MBA Urges HUD to Maintain Current FHA HECM Assignment Options


The Mortgage Bankers Association, in a letter this week to HUD, urged the department to maintain its current assignment election option for filing claims on FHA Home Equity Conversion Loans.

HUD recently offered a supplemental notice of proposed rulemaking regarding a mortgagee’s option to file a claim when the HECM loan balance reaches 98 percent of the maximum claim amount.

In the letter, MBA recommended HUD maintain its current assignment election option, rather than require mortgagees to assign a HECM loan to HUD when the loan reaches 98 percent of the maximum claim amount. MBA Senior Vice President Public Policy and Industry Relations Steve O’Connor wrote that although MBA understands FHA’s efforts to enhance its risk management and assessment mechanisms, there are instances in which some HECM loans may not be assignable when the loan balance reaches 98 percent of the maximum claim amount because the loan is either in due and payable status or in default and may not be assigned while “uncured.”

“This presents the possibility that while the loan is being ‘cured’ (if curable) through loss mitigation efforts, etc. the unpaid loan balance may exceed 98 percent or 100 percent,” the letter said. “As a result, it is important for HUD to clarify: (1) whether a servicer must attempt to assign an eligible loan under these circumstances; (2) whether the servicer will be forced to take a loss if they miss the required assignment threshold due to a loan in due and payable status or in default; and (3) whether the consequences of a failure to assign will result in a curtailable event.”

O’Connor said these considerations become more significant in situations where a servicer is faced with a HECM loan in default and the loan is near the 98 percent maximum claim amount. “In some cases, this requirement may act as a disincentive for servicers to pursue loss mitigation efforts, ultimately harming the borrowers that the program seeks to support,” he said.

MBA said currently, most if not all servicers already opt to timely assign HECM loans when the maximum claim amount reaches 98 percent, due in substantial part to Ginnie Mae guidelines for loans pooled into Ginnie Mae mortgage-backed securities, which require issuers to buy out HECM loans when they reach 98 percent of the maximum claim amount.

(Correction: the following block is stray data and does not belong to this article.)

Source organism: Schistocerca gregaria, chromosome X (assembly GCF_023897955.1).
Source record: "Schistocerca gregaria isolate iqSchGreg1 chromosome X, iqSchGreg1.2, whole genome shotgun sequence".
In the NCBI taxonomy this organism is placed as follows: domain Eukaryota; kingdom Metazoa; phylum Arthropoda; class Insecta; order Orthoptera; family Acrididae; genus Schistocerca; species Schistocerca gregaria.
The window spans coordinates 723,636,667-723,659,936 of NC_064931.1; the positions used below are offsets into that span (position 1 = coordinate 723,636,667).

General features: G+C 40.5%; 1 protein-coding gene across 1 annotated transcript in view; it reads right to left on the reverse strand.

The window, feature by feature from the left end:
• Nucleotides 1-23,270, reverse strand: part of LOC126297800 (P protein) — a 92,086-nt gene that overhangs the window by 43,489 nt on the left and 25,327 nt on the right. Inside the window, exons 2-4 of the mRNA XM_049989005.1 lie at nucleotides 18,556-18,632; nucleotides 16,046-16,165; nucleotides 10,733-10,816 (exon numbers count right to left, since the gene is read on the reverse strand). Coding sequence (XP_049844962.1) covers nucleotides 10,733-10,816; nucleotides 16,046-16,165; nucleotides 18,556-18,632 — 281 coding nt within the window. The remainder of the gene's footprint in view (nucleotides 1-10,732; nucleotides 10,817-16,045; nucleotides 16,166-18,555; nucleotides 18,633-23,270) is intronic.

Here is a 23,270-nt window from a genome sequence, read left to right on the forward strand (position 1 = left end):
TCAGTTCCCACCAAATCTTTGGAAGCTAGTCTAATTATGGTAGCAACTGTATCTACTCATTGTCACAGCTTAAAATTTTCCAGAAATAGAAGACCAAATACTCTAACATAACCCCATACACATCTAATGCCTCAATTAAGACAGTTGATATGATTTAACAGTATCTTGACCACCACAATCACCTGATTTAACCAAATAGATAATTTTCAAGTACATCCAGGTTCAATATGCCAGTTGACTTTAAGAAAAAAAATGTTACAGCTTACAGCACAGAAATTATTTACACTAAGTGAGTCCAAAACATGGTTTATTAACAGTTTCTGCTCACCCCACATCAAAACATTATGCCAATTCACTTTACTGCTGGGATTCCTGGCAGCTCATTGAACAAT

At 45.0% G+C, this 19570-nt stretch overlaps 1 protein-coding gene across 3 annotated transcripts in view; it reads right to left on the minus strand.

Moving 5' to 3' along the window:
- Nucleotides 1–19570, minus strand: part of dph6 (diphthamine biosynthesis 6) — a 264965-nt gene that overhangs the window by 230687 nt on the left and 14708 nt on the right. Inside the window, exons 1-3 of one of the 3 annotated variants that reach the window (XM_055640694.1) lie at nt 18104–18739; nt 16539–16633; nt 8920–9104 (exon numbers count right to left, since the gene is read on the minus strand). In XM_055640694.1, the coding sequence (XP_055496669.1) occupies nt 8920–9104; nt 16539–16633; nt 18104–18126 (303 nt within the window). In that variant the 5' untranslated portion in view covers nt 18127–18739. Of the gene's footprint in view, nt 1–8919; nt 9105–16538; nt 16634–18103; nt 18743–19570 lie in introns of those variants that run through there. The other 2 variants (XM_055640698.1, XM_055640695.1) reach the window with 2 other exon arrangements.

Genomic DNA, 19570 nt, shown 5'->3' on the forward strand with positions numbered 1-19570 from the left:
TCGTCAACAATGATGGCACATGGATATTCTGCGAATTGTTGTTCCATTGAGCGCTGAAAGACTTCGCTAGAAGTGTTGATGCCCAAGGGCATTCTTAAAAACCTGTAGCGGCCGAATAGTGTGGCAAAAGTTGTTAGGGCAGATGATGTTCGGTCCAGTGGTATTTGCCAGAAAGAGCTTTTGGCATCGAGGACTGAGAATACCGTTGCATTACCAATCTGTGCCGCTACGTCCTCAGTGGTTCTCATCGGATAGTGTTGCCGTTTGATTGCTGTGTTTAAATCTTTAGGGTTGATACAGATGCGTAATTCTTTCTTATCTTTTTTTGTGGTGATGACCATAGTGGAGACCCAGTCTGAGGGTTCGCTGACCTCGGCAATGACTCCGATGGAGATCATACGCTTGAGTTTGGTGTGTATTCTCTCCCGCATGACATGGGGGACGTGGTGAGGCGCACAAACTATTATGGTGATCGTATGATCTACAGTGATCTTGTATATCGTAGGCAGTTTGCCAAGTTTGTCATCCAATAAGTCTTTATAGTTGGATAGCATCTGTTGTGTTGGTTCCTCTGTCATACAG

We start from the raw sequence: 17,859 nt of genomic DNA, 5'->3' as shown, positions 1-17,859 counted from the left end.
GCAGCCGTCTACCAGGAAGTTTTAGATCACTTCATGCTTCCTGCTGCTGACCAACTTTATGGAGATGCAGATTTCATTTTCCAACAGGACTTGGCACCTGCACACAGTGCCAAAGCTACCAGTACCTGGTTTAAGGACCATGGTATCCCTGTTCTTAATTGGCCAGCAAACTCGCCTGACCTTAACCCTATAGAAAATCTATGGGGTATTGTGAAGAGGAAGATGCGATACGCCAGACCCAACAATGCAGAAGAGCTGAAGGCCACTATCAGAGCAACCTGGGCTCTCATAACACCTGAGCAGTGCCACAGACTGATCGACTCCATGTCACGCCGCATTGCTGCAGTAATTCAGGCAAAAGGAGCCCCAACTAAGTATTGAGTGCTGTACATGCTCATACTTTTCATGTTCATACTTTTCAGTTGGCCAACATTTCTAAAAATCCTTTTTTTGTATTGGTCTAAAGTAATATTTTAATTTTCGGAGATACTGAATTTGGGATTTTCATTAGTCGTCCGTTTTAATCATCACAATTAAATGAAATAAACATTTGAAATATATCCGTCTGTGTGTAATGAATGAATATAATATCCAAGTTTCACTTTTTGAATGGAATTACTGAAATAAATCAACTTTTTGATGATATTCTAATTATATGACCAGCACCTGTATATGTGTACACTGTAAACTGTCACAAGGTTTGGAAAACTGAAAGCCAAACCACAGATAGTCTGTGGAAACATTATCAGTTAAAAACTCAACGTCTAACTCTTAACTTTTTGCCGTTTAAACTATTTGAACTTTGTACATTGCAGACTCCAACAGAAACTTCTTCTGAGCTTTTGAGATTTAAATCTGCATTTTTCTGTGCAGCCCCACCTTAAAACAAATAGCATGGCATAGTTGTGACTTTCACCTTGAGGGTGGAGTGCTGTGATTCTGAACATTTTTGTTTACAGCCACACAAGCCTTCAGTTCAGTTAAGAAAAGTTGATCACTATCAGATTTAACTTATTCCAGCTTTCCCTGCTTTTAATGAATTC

“These repurchases impose demanding capital requirements upon issuer-mortgagees, and subsequently cause servicers to seek the assignment of these loans to HUD as soon as possible,” MBA said. “This regular and customary practice already supports FHA in its risk management objectives, while a mandated threshold has the potential to cause unintended consequences for both borrowers and servicers.”

Should HUD determine that it is necessary to mandate assignment, MBA recommended HUD consider creation of an “assignable window” within which a servicer may assign a HECM loan to HUD once a HECM becomes assignable, noting this would provide additional flexibility for servicers who may be unable to assign when a HECM loan reaches 98 percent of the maximum claim amount.

MBA also asked for clarity on whether a servicer can or should assign a HECM loan if a sale of the home is pending and whether a servicer may assign a loan with a loan balance in excess of 100 percent if the sale ultimately falls through. “In both instances, this may cause an undue burden on an older borrower who is attempting to sell their property due to a life event or changed circumstance,” the letter said.